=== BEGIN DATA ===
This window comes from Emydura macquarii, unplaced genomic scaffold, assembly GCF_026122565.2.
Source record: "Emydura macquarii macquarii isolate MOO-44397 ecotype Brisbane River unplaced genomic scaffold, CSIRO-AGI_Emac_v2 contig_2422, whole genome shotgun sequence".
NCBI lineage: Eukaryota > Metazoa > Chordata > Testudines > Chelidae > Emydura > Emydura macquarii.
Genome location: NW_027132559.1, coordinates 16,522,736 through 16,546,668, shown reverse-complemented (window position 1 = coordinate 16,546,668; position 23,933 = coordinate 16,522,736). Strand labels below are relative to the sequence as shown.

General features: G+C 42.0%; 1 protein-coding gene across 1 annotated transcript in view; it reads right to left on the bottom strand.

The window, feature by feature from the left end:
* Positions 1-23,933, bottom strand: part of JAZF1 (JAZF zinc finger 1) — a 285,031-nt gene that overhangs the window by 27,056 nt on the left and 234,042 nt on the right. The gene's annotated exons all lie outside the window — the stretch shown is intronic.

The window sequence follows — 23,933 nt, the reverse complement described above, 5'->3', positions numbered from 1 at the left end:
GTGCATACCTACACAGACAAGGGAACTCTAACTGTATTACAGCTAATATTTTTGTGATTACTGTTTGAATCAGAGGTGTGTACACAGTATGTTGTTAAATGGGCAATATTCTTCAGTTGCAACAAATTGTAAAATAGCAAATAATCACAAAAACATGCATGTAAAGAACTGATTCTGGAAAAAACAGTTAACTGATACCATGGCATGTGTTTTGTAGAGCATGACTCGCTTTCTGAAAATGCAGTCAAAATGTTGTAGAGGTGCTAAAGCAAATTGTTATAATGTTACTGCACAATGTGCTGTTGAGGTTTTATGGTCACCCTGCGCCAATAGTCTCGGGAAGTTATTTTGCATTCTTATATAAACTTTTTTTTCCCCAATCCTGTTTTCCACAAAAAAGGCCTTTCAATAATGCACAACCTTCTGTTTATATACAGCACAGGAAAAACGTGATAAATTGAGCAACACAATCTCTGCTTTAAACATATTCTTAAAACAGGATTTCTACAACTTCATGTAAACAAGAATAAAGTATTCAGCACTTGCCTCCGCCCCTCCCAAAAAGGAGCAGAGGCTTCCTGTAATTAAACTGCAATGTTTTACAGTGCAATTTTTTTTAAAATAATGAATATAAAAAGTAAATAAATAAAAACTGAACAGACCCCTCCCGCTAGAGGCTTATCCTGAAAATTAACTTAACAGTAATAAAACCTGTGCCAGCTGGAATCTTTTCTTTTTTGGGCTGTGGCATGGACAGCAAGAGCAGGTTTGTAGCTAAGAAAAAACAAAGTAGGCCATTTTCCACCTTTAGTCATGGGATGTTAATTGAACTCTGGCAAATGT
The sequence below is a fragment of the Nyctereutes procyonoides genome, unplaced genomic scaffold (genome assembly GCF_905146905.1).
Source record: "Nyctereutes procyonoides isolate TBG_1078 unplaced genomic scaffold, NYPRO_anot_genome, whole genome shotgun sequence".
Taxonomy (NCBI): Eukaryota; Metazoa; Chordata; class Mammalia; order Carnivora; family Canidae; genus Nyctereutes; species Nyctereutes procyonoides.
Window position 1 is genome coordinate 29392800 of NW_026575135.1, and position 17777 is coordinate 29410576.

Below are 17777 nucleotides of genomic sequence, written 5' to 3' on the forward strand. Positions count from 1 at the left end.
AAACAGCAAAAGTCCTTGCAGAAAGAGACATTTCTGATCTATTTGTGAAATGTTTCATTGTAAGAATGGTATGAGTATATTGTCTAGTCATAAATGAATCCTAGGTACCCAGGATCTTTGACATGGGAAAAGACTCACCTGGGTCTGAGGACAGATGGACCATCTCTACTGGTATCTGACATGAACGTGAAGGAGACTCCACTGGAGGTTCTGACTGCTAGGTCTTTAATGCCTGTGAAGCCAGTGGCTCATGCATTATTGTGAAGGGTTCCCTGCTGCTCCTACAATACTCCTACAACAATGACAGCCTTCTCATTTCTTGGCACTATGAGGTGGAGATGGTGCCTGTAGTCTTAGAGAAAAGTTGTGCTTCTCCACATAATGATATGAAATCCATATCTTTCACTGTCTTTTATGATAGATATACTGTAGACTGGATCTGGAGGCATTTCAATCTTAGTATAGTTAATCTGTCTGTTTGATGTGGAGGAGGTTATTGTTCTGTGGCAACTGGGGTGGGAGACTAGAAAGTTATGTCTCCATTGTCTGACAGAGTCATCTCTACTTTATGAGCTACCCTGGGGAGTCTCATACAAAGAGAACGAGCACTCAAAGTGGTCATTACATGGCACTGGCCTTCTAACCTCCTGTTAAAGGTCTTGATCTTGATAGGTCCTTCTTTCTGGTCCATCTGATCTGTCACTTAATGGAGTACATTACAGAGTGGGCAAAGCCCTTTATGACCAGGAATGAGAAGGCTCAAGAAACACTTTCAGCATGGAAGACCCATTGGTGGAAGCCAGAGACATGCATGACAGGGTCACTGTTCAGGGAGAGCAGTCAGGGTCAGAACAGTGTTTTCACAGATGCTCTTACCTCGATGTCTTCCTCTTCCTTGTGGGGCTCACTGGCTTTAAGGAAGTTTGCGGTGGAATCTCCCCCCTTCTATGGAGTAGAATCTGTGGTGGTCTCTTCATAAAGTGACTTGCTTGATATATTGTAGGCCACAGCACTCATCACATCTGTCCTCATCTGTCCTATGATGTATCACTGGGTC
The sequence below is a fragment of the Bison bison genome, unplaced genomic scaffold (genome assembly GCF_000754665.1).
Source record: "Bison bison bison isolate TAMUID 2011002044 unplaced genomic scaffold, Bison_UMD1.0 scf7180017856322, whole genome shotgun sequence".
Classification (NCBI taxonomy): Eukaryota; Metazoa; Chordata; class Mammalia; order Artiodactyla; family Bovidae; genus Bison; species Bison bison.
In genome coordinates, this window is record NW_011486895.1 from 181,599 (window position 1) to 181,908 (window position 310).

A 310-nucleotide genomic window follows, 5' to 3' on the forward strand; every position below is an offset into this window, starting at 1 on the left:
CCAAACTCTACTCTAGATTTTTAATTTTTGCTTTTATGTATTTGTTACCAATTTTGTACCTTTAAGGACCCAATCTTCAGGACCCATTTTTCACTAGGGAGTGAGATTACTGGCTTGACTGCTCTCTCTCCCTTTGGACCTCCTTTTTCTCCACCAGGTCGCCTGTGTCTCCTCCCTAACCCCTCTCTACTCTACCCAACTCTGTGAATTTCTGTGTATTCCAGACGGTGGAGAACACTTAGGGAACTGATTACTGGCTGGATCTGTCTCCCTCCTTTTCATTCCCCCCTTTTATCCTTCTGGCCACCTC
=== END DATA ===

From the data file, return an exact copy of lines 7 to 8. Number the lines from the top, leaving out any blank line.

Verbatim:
* Positions 1-23,933, bottom strand: part of JAZF1 (JAZF zinc finger 1) — a 285,031-nt gene that overhangs the window by 27,056 nt on the left and 234,042 nt on the right. The gene's annotated exons all lie outside the window — the stretch shown is intronic.

The window sequence follows — 23,933 nt, the reverse complement described above, 5'->3', positions numbered from 1 at the left end: